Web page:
Despite a 5-1 lead through two innings, the Brewers needed to get Corey Knebel in for two high-leverage outs in the fifth inning. He didn't work overly hard, so the plan for Craig Counsell was to get another inning out of him. As such, when the Brewers got two runners on base with two outs, Dodgers manager Dave Roberts intentionally walked Arcia to get to Knebel. For a second, it looked like Counsell's ace pinch hitter, Domingo Santana, would be used. Instead, Knebel took the at-bat.
Not surprisingly, he struck out. In fact, with two strikes, Dodgers reliever Alex Wood decided not to mess around and threw a breaking ball. Knebel didn't look great (I will be nice) and he even could be seen kind of laughing about it.
Knebel would then reward Counsell with a scoreless sixth.
Battle of the bullpens
There has been lots of focus on the Brewers bullpen in this series and that's with great reason. The Dodgers' relief corps this postseason, though, had been incredible. Heading into Game 6, the Dodgers relievers had pitched to a 1.11 ERA in a whopping 32 1/3 innings. That's the dominance we expected from the Brewers.
In Game 6, the Dodgers' bullpen was able to get through three scoreless innings and keep it close.
It was especially important in this game that they kept the Brewers off the board for a bit. In keeping the game close, that meant Counsell had to use Knebel for 1 2/3 innings, Jeremy Jeffress for an inning and Corbin Burnes for two. That's something to watch heading to Game 7. If some the Brewers big guns are gassed, we have to retroactively credit the bullpen to keeping Game 6 close.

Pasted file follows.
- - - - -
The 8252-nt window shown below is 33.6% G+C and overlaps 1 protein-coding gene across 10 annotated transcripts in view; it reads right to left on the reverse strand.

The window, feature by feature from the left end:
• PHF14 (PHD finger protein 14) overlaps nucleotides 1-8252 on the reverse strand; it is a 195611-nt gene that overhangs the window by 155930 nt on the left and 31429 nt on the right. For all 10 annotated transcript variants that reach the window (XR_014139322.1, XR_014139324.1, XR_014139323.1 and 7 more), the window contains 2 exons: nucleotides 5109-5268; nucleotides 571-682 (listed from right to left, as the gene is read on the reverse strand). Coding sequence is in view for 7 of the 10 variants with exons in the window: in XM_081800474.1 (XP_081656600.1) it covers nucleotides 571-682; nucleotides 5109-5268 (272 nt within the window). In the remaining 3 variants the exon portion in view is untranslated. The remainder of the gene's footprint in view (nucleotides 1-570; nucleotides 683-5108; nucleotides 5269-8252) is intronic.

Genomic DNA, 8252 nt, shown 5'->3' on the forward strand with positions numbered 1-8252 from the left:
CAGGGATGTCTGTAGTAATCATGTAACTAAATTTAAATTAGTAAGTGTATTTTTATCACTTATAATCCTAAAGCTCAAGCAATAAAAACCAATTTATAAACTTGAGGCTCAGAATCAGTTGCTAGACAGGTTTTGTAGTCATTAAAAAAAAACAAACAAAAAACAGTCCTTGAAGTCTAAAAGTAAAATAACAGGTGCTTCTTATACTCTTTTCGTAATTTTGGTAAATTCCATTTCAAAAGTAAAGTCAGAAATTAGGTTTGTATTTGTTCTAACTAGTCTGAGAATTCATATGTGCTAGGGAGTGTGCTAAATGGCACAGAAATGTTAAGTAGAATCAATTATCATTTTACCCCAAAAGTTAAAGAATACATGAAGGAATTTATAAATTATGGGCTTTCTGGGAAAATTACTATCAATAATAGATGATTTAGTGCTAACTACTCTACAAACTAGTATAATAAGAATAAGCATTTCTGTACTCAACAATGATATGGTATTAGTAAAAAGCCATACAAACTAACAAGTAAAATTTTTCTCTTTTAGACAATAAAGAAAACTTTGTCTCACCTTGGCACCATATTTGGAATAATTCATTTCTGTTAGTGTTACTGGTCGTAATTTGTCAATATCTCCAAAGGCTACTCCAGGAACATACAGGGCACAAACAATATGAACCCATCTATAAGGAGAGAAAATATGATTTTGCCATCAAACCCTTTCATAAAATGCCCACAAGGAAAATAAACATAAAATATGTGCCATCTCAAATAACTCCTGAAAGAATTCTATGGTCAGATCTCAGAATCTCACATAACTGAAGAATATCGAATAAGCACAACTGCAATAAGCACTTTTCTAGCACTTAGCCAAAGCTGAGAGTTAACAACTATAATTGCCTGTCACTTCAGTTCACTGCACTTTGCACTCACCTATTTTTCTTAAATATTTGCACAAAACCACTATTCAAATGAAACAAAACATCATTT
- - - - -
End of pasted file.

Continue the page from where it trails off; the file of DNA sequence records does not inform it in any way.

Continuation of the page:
The insurance runs scored in the seventh and eighth innings are the reason why Counsell didn't use ace lefty Josh Hader. Hader now hasn't pitched since Game 4 and he'll be on three days' rest for Game 7. We've seen him go north of 40 pitches in a three-inning outing in this series. He now becomes perhaps the biggest X-factor for the Brewers in Game 7. If starter Jhoulys Chacin is able to throw well through six innings, Hader might well finish the thing.
The insurance runs can be blamed on the Dodgers, too. One scored on a wild pitch with two outs and the other could have been avoided. Brian Dozier couldn't get a double-play ball out of his glove at the turn to end the eighth. The next batter was Aguilar and he came through with an RBI single.
Game 7 coming Saturday
Now with the series knotted at three games apiece, it all comes down to Game 7 and that's such a beautiful phrase. This has been an outstanding series with lots of "wow" moments. We'll likely see a few more. The game will be on FS1 again, this time at 8:09 p.m. ET, which is 7:09 in Milwaukee. You can stream it on fuboTV (Try for free). It's also a Saturday, so they'll be out tailgating in the Miller Park parking lot in full force for hours.
The Brewers haven't been to the playoffs since 2011. The Dodgers have been for six straight years now. In winner-take-all games (Game 5 in NLDS or Game 7 in the next two rounds), they have gone 1-2. Last season, they were 0-1 and that was the World Series. They did win Game 6 to stay alive.
Does any of this matter? I'd say probably not, but this is a "to each his own" part. Some people think it does and it might matter.
This is, thankfully and finally, the first winner-take-all game since the wild-card round.